By Adolfo Guzman-Lopez

A class at California Indian Nations College in Palm Desert. (Courtesy California Indian Nations College)

The numbers scream at you: in the 1997-1998 academic year, there were about 26,000 Native American students enrolled in California’s community college system. Twenty years later, that number was down to about 10,000.

“It’s pretty shocking to see this giant decline in numbers,” said Robert Przeklasa, vice president at California Indian Nations College in Palm Desert.

Community college administrators offer a few explanations, including a general decline in the student population and a federally mandated counting change instituted about a decade ago.

Native American higher education advocates say that regardless of the reasons, the data highlight a big problem: California’s Native American population is large and growing and the state’s largest college system is not doing enough to support and recruit Native students.

“When [enrollment] declines, people suddenly think, we don’t have any American Indians and Alaska Natives in our schools,” Przeklasa said. And we don’t have to offer services for them… we’re not going to outreach to them or recruit them actively, because we don’t see that population in our ranks… because they’ve disappeared because of this method of collecting student data.”

Native American Student Population in Community Colleges Has Plummeted Since the 1990s

Over 26 academic years, Native American student enrollment (which is tallied in the same category as Alaska Native students) in California’s community colleges has declined more than 150%. In 1992-93, the first year with available data, there were roughly 26,000 Native American/Alaska Native students who comprised about 1.2% of total enrollment. By 2017-18, the enrollment had plummeted to just over 10,000, or less than a half percent of all California’s nearly 2.6 million community college students.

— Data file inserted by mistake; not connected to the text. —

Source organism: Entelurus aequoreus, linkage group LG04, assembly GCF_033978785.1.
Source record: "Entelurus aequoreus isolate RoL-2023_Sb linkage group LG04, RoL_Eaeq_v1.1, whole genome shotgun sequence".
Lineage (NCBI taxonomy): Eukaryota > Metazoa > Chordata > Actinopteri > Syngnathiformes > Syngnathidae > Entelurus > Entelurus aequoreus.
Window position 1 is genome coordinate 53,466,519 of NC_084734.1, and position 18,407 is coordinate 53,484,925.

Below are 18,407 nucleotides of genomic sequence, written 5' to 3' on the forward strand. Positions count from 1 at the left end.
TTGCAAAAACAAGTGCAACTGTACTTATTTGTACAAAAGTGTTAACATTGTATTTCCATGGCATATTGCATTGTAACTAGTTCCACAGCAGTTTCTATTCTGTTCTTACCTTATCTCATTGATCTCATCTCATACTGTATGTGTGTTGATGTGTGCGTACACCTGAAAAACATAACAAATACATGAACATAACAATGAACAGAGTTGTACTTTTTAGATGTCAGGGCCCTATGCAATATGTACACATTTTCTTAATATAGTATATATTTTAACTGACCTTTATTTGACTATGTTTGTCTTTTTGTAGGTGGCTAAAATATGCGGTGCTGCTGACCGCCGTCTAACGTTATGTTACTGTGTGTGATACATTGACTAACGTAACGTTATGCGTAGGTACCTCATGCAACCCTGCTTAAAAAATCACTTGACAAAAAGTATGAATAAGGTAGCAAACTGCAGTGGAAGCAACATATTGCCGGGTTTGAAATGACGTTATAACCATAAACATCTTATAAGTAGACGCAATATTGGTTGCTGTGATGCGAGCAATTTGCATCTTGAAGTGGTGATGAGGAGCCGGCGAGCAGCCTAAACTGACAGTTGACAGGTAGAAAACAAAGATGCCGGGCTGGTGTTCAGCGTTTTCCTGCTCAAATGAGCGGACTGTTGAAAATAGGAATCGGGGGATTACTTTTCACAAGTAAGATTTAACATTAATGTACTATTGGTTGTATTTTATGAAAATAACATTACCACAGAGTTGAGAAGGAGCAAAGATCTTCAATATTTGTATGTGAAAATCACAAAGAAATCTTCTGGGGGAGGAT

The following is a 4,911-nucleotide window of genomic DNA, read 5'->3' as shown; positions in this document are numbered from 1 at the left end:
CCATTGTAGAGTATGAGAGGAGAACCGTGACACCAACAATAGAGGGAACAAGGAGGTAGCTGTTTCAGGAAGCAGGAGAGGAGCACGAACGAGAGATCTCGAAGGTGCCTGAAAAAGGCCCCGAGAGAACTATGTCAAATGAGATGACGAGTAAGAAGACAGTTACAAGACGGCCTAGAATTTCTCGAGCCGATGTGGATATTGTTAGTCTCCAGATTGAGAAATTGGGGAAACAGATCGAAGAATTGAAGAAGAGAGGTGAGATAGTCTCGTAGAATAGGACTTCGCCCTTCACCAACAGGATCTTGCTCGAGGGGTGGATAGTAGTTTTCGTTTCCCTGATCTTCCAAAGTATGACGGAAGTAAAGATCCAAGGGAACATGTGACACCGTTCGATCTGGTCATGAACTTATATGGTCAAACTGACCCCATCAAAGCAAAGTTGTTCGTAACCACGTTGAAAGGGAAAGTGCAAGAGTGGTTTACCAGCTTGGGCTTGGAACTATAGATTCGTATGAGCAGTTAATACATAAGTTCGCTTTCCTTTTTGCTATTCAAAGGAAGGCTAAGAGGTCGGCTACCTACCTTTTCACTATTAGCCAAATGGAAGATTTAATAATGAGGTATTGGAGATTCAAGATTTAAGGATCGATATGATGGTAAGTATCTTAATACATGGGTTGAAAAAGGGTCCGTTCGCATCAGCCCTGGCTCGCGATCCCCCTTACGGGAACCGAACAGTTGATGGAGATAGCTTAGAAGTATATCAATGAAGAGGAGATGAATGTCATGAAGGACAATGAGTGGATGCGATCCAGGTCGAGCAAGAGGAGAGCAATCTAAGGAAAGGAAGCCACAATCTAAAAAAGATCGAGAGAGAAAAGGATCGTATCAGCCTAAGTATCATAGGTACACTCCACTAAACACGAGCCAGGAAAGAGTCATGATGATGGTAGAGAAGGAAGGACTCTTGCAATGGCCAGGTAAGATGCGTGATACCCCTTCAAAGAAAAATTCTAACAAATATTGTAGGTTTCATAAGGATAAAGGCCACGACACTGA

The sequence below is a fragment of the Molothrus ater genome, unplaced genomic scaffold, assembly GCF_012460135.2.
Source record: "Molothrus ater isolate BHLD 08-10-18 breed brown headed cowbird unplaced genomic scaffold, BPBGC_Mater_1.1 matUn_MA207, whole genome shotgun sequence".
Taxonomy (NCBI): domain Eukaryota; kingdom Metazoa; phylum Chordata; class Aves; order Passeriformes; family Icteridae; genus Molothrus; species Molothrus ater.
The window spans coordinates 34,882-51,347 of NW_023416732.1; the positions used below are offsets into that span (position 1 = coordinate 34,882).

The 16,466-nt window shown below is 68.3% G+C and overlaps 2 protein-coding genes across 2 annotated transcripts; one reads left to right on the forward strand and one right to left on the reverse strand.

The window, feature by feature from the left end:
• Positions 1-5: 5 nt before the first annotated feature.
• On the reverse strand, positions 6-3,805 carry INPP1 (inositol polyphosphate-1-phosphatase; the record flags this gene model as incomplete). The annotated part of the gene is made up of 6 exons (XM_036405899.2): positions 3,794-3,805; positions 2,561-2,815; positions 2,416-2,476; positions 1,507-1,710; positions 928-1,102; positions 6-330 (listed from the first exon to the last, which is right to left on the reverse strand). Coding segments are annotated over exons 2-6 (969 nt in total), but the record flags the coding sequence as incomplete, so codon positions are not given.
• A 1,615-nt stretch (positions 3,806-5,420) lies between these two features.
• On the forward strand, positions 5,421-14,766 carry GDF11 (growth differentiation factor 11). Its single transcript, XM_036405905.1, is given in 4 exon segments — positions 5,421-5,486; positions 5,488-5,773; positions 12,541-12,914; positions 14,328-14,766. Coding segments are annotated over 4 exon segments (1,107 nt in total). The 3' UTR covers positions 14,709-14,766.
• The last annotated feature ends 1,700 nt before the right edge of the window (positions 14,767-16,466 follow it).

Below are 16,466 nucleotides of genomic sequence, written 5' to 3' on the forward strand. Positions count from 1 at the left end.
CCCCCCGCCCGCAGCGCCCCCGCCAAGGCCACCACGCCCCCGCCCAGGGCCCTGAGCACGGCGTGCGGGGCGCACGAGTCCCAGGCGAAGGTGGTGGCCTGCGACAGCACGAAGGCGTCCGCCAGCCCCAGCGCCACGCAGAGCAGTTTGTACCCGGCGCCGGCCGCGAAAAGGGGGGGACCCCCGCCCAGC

*The California Community Colleges Chancellor’s Office tabulates Filipino and Pacific Islander as separate categories.

**The multi-ethnic designation wasn’t an option for students to choose from until 2008.

NOTE: The years on the chart represent academic years. The display year is the year in which the fall semester began, e.g. 1992 is school year 1992-93.

Source: California Community Colleges Chancellor’s Office


The California Community College Chancellor’s office said the 2008 counting change mandated by the U.S. Department of Education created a new demographic category in the statistical count: “Multi Ethnicity.” And that change prioritized Latino identities over others. Under the new methodology a student who chooses Mexican American, Central American, South American or other Latino categories, along with another ethnic or racial category, is counted as “Hispanic.” However, Native Americans, African Americans, and other non-Hispanics who choose a second ethnic category are placed in the “Multi Ethnicity” category. Between 2010 and 2018, the Multi Ethnicity category systemwide grew from 36,051 students to 60,983 students.

“I want my Native American ethnicity known, I’m proud of it,” said Celeste Townsend, interim president of California Indian Nations College in Palm Desert. “Seeing this, it’s like we’re [being] swept under the rug. They didn’t get rid of us through assimilation with the off-reservation boarding schools, but now they’re trying to get rid of us in this count.”

Townsend, who is Shoshone Paiute, and Przeklasa are part of the founding team of administrators of California Indian Nations College. They say that the college was founded in part to address Native American invisibility on community college campuses.

The two-year college offers accredited classes through College of the Desert, but its goal is to become independent in the coming years. The campus seeks to create a supportive environment for Native Americans and offer classes filled with Native American content.


Native American enrollment at most California community colleges is well below one percent of the student population.

“Even if enrollment is low… that doesn’t mean services are low as well,” said Molly Springer, dean of engagement and student success at Sacramento City College.